Scott • 1917 – 2017
By Kat Robinson
One of the first restaurant to be considered for the rolls of Gone But Not Forgotten in the Arkansas Hall of Fame is one that has recently left our culinary scene. Cotham’s Mercantile in Scott burned to its stilts early on the morning of May 29, 2017, a loss that still stings for those who loved the country lunches and Hubcap burgers offered in the long building that sat on the bank of a bayou in Scott.
Cotham’s Mercantile traces its history back to 1917, when it served as a general mercantile store for the town of Scott. Over the years, it spent time as a military commissary and even once served as Scott’s local jail.
In 1984, owners Bill and Suzy Cotham created an Arkansas icon, adding a single table to the store for area farmers who wanted to sit down and enjoy their lunch, rather than eating their wax paper-wrapped bologna sandwiches on the front porch. It was soon discovered by local politicians such as David Pryor and Bill Clinton, who found the 20-minute drive from downtown Little Rock the perfect distance to escape the state’s capitol for a respite and a bite. It wasn’t long before more tables were brought in, and the moniker “where the elite come to eat” was tacked on.
Though the mercantile’s goods gave way to a full set of table and chairs over time, the store’s walls remained covered with sundry items and photographs from its past. A long counter with glass cabinet sat to the left from the entryway, packed with everything from elixirs and spices to undergarments and baseball hats. Mismatched ceiling fans circulated the air in the massive, wood paneled room.
Larry Griffin and his nephew Jon bought Cotham’s Mercantile in 1996 (Jon still owns Cotham’s in the City, the sister restaurant). The Griffins held onto it until 2001, when they sold the store to Scotty McNair, who owned the restaurant with Danielle Lynch at the time it burned.
For three decades, folks from all walks of life rubbed elbows at those wooden tables while downing the daily meat-and-three or two-handing the restaurant’s famed 17-ounce Hubcap Burger with a side of double dipped oversized onion rings.
Cotham’s was visited by President George Bush, by Food Network’s Rachel Ray and by The Travel Channel’s Adam Richman, who attempted to eat a four-patty Quad Hubcap on his show, Man vs. Food. It was a regular watering hole for business folks from the city and neighbors from rural Arkansas, and the meals taken within its walls were the sort that stick to the ribs, and to our memories.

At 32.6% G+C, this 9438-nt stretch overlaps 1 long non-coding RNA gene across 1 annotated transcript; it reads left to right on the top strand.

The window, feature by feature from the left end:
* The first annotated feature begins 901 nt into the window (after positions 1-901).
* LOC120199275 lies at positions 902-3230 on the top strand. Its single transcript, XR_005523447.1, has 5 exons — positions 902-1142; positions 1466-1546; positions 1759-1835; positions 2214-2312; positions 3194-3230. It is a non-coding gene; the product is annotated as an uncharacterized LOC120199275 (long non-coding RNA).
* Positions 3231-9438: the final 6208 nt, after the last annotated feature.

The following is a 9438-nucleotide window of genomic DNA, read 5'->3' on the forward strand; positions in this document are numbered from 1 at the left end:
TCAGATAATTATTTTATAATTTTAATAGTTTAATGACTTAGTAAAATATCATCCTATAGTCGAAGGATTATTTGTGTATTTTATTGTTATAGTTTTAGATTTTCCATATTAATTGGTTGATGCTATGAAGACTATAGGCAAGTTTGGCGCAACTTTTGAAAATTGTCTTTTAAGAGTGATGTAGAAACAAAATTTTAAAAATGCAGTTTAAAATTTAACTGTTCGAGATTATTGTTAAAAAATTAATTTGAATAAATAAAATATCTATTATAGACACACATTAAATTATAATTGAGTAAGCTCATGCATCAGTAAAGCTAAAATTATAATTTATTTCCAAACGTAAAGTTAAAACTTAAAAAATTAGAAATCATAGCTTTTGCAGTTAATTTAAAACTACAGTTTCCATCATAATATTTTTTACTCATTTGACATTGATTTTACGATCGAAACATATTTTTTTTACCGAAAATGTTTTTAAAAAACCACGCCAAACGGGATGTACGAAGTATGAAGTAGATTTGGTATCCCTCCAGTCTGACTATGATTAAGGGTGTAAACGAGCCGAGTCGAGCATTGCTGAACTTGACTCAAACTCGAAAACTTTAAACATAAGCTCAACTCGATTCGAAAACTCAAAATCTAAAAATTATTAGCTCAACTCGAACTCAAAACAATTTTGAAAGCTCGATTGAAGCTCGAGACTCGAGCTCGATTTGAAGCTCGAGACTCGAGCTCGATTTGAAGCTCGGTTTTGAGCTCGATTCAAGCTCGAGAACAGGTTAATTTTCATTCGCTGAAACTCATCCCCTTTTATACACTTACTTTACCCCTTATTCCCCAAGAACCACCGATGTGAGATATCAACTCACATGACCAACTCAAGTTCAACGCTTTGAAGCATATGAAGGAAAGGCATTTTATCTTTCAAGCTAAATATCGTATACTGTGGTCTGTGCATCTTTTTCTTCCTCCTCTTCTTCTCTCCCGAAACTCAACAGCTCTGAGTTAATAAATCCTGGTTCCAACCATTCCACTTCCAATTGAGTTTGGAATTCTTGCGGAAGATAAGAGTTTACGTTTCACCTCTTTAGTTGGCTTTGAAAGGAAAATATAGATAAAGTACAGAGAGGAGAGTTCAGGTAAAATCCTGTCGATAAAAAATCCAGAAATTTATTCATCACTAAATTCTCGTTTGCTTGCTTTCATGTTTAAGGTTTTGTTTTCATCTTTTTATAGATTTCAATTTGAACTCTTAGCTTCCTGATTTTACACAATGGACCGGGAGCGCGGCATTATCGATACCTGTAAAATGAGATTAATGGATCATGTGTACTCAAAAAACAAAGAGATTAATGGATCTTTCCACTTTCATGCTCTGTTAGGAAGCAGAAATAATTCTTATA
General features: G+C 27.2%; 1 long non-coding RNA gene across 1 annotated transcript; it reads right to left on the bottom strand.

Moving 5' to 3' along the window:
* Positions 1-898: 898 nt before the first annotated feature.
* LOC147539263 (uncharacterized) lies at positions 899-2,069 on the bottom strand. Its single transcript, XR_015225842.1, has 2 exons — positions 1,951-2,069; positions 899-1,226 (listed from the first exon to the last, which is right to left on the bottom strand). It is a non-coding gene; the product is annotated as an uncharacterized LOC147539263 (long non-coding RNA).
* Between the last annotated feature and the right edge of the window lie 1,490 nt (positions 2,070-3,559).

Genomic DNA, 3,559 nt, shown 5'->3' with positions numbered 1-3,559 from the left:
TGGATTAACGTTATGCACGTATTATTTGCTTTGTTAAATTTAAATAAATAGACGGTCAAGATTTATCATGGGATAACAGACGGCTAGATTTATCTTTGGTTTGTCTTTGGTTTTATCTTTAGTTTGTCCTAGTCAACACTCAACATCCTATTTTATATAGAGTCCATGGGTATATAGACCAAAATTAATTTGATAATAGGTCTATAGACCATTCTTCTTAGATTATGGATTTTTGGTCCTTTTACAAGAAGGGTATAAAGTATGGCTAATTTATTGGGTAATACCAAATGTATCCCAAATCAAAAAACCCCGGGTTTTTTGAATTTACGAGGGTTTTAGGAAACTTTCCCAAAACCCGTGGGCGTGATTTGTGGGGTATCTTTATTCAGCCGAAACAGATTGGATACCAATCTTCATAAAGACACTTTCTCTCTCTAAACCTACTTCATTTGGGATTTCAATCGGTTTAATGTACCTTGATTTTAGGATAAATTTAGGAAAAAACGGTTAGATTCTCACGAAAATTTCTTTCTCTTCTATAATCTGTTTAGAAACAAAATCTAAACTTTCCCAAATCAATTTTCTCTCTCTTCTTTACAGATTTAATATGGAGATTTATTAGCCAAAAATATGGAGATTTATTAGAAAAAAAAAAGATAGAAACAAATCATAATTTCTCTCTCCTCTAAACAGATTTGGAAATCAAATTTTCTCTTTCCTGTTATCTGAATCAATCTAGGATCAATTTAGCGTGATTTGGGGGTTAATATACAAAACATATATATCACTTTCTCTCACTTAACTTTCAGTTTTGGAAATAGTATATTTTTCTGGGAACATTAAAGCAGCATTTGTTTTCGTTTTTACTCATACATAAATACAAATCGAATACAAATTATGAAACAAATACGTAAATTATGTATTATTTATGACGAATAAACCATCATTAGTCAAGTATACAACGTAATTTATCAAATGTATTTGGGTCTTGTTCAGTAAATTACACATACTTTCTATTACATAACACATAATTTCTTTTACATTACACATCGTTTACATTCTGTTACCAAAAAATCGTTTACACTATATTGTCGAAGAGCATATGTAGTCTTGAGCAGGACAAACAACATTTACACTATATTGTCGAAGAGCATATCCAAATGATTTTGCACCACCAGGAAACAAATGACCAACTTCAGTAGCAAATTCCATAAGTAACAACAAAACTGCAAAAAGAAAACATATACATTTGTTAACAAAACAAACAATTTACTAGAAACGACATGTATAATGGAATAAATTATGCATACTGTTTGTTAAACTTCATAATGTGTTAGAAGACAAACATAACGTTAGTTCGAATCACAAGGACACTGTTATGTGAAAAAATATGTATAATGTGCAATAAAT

Fordyce • 1975 – 2011
by Caleb Talley
The story of this famed bakery began in Washington state, but its chapter in Fordyce began in 1975. For 36 years, Norman and Lee Klappenback ran the bakery in the red brick building downtown, offering up locals and travelers a variety of warm pastries. It quickly became a rich, sweet tradition for those traveling along Highway 167.
It also served as an anchor for the town, drawing in visitors from miles and miles away. A fire shut the bakery down in 2009, but it fought back to business a year later.
But it didn’t last long. For another year, Klappenbach’s loyal customers had the chance to soak in that sweet smell and enjoy their tiny doughnuts, massive cinnamon rolls, Danishes and monkey bread. The bakery shut its doors for good on Oct. 1, 2011.
Coy’s Steak House
Hot Springs • 1945 – 2009
by Caleb Talley
For decades, Coy’s served up juicy, top-tier steaks and seafood to locals and the many guests to the Spa City. The steakhouse was a popular haunt for nearly everyone on their annual pilgrimage to Oaklawn Park. This place was legendary, and was also a favorite of President Bill Clinton when he visited his boyhood town.
And while their steaks were highly coveted by anyone who’d eaten there, what many miss most about Coy’s was their famed salad dressing. Plenty have tried to imitate it, to little success.
The world lost this treasure in 2009, when the restaurant burned to the ground on the eve of the racing season.